December 7, 2022

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The search for life outside Earth.  Important discovery about Saturn's moon

The search for life outside Earth. Important discovery about Saturn’s moon

“Enceladus is one of the main targets of researchers searching for life in our solar system,” says Dr. Christopher Glenn of the Southwest Research Institute. He is the co-author of a study on Enceladus, which appeared in “Proceedings of the National Academy of Sciences” (DOI: 10.1073/pnas.2201388119). – Since the Cassini spacecraft visited the Saturn system, we have been surprised several times by the discoveries that were made possible thanks to the data collected at that time – the scientist adds.

Cassini has discovered liquid water under the surface of Enceladus. It also analyzed its samples as plumes of ice grains and water vapor shot out into space from cracks in the moon’s icy surface.

“We’ve learned that these pillars contain nearly all of life’s necessities, at least as we know them,” Glenn explains. “The probe did not identify phosphorous, but our team found evidence of it in the ocean under the moon’s icy crust,” he adds.

One of the most intriguing discoveries in planetary science over the past 25 years is that in our Solar System there are very many worlds with oceans beneath a thick layer of ice. These worlds include icy satellites of giant planets such as Europa, Titan and Enceladus, as well as distant objects such as Pluto.

Worlds like Earth, with surface oceans, must travel within a narrow band of their host stars in order to maintain temperatures that maintain surface water fluids. However, worlds with subterranean oceans can exist over a much wider range of distances, which leads to a significant increase in the number of habitable places.

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The search for habitable extraterrestrial worlds in the solar system has changed. We’re currently looking for the building blocks of life, including organic molecules, ammonia, and sulfur-containing compounds, as well as the chemical energy needed to support life in our system, says Glenn. He adds that previous work indicated that there may be little phosphorous on Enceladus, which could limit the possibilities for life to develop.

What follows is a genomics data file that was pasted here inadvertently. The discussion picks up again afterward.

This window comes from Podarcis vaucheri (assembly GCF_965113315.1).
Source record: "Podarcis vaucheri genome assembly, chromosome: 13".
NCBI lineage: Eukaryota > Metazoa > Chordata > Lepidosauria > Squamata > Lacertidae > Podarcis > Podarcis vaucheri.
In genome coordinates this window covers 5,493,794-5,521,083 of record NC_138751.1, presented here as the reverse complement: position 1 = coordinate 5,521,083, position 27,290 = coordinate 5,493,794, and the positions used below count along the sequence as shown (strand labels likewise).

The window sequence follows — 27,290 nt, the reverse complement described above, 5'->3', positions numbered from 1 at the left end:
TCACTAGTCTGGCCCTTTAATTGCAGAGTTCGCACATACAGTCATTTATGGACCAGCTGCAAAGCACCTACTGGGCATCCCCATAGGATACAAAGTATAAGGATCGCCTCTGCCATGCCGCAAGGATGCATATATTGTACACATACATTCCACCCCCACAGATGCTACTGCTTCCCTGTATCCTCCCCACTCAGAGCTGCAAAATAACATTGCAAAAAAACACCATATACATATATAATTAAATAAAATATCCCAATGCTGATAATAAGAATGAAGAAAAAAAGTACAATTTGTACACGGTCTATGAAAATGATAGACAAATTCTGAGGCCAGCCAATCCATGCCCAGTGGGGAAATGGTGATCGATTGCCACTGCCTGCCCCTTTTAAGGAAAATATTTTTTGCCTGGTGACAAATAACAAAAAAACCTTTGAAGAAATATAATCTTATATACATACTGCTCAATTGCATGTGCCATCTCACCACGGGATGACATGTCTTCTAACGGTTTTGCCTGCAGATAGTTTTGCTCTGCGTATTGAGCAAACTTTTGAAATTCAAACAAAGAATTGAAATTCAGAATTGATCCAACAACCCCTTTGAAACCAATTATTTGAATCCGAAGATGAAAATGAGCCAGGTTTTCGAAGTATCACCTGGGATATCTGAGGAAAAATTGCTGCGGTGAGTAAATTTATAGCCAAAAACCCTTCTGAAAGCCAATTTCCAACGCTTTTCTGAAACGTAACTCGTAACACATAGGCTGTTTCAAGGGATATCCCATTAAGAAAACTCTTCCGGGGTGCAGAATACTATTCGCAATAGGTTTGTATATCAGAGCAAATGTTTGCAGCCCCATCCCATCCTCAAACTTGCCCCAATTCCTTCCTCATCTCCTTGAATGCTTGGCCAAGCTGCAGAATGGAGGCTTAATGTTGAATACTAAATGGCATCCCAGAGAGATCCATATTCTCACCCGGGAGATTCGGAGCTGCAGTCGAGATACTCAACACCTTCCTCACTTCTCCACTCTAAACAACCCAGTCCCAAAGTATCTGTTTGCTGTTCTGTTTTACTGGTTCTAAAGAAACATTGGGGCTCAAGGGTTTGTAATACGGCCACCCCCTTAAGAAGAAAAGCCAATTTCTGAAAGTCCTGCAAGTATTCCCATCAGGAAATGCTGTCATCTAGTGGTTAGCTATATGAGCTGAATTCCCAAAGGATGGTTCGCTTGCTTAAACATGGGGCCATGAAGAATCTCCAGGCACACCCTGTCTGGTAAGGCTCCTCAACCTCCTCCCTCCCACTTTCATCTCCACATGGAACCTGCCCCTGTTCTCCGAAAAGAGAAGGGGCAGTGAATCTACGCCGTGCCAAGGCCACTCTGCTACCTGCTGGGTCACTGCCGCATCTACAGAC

Phosphorous in the form of phosphate is necessary for all life on Earth. It is essential for the formation of DNA and RNA, energy transfer molecules, cell membranes, bones and teeth in humans and animals, and even the marine microbiome and plankton.

Scientists have performed thermodynamic and kinetic modeling that simulates the geochemistry of phosphorous based on Cassini data about the ocean system on Enceladus. In the course of their research, the scientists developed the most detailed geochemical model yet of how seafloor minerals in the ocean of Enceladus are melting. Research shows that phosphate minerals dissolve well in the ocean waters of this moon.

The geochemistry upon which our research is based is elegant and simple. It’s what makes the presence of dissolved phosphorous in Enceladus’ oceans inevitable, reaching levels close to or above seawater on Earth, Glenn explains. “This means for astrobiology that we can be more certain than before that Enceladus’ ocean is habitable,” he adds.

According to Glenn, the next step is clear: We must return to Enceladus to see if the habitable ocean is actually inhabited.